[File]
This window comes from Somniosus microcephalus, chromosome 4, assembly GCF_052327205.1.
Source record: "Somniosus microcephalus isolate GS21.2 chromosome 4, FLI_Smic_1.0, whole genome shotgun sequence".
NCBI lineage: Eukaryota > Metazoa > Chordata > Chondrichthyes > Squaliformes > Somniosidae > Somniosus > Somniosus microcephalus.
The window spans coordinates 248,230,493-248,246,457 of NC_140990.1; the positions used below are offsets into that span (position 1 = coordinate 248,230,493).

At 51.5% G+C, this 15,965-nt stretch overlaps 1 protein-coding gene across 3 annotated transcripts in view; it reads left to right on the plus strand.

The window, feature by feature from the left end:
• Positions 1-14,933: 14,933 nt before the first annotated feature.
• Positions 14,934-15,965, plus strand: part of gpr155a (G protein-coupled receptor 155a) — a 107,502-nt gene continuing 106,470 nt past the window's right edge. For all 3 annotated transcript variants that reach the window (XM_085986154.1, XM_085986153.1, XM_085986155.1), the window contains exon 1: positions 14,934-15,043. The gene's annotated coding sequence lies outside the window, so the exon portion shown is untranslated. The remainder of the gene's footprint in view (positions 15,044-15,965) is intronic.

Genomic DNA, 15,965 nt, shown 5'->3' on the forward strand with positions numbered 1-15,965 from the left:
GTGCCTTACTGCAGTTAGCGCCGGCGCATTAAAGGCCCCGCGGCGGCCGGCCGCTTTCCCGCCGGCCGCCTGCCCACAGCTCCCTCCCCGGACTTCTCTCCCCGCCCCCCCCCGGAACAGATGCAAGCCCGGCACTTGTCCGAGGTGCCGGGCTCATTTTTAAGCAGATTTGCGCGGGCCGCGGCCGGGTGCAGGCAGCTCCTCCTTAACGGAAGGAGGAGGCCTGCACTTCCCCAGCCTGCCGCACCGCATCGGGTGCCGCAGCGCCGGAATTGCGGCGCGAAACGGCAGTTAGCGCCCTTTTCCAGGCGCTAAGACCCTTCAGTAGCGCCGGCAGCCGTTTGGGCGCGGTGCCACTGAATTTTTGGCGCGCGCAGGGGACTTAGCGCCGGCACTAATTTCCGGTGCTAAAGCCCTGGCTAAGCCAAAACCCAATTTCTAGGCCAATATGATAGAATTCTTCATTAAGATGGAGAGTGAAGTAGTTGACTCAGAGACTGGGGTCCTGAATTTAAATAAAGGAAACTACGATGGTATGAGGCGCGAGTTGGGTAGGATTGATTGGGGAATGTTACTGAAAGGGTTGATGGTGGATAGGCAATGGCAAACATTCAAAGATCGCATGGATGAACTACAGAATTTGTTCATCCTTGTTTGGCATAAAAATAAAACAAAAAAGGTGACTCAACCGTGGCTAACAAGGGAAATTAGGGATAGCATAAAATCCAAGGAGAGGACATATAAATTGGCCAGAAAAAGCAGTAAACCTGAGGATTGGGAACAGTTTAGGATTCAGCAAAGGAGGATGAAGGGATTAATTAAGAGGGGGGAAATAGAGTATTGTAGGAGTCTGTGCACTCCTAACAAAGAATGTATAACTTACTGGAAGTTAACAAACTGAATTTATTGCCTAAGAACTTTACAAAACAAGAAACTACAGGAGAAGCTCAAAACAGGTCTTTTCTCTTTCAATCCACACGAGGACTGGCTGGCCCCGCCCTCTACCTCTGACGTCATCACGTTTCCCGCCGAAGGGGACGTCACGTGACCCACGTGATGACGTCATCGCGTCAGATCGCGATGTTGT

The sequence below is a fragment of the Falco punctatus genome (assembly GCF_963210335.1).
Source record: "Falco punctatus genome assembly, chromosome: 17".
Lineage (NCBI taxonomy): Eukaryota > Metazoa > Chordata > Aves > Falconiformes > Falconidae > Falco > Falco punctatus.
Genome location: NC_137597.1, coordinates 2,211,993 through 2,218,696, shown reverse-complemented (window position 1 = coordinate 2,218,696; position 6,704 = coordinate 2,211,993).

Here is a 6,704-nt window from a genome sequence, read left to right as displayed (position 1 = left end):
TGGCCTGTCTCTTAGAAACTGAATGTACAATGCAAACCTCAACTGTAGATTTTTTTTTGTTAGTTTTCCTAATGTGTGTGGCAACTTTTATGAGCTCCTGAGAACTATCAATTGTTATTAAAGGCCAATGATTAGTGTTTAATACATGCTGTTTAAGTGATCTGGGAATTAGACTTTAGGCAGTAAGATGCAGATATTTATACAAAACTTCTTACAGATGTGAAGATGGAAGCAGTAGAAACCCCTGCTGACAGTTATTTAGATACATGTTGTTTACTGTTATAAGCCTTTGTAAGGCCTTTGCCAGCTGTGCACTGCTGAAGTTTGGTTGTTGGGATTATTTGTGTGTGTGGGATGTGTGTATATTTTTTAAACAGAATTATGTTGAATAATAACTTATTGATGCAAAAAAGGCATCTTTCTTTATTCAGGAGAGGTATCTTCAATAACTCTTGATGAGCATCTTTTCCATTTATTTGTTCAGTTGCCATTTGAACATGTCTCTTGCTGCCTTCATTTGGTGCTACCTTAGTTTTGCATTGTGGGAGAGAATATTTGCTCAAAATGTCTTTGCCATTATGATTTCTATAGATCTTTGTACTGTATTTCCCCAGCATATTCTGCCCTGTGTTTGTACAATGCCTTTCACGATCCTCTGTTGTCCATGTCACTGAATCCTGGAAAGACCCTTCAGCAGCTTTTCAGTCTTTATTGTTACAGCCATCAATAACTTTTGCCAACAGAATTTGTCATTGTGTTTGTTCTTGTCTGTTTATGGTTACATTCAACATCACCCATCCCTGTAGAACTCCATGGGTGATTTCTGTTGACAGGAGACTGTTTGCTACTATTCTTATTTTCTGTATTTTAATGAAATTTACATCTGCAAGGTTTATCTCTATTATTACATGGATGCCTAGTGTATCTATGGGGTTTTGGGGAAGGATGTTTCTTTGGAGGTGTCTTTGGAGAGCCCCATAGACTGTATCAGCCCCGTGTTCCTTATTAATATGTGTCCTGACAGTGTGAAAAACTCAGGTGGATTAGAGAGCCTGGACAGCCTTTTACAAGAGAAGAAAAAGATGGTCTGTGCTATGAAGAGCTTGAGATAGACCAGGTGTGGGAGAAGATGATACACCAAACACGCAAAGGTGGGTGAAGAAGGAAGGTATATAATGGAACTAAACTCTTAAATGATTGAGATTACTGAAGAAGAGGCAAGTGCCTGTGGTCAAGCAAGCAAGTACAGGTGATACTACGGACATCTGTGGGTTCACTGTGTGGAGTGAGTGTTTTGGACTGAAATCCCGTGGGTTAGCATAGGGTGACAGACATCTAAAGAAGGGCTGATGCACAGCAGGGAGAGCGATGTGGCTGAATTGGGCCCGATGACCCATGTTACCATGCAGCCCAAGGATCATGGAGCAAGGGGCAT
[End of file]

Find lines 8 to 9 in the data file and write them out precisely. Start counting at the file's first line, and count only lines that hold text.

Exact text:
• Positions 14,934-15,965, plus strand: part of gpr155a (G protein-coupled receptor 155a) — a 107,502-nt gene continuing 106,470 nt past the window's right edge. For all 3 annotated transcript variants that reach the window (XM_085986154.1, XM_085986153.1, XM_085986155.1), the window contains exon 1: positions 14,934-15,043. The gene's annotated coding sequence lies outside the window, so the exon portion shown is untranslated. The remainder of the gene's footprint in view (positions 15,044-15,965) is intronic.

Genomic DNA, 15,965 nt, shown 5'->3' on the forward strand with positions numbered 1-15,965 from the left: